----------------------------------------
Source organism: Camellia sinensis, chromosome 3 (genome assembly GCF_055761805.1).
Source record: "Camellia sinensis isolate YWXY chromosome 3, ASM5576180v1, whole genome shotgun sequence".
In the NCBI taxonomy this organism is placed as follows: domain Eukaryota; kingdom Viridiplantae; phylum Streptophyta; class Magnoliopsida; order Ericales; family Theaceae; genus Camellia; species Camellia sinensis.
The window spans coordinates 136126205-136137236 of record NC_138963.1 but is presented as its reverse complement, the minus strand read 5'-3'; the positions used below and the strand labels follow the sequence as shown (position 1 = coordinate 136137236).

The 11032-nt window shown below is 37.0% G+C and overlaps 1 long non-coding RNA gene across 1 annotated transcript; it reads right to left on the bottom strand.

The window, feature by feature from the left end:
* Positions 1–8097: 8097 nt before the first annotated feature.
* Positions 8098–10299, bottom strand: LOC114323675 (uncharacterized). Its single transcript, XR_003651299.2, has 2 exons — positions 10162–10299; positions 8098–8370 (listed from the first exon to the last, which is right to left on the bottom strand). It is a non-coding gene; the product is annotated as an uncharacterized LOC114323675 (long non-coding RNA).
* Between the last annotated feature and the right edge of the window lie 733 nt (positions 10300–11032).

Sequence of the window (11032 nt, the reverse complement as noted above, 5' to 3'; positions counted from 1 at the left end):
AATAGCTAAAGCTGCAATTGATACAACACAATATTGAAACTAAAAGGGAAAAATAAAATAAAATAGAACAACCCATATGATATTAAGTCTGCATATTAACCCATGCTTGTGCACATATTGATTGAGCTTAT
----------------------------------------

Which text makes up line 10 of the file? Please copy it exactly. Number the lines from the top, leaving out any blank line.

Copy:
Sequence of the window (11032 nt, the reverse complement as noted above, 5' to 3'; positions counted from 1 at the left end):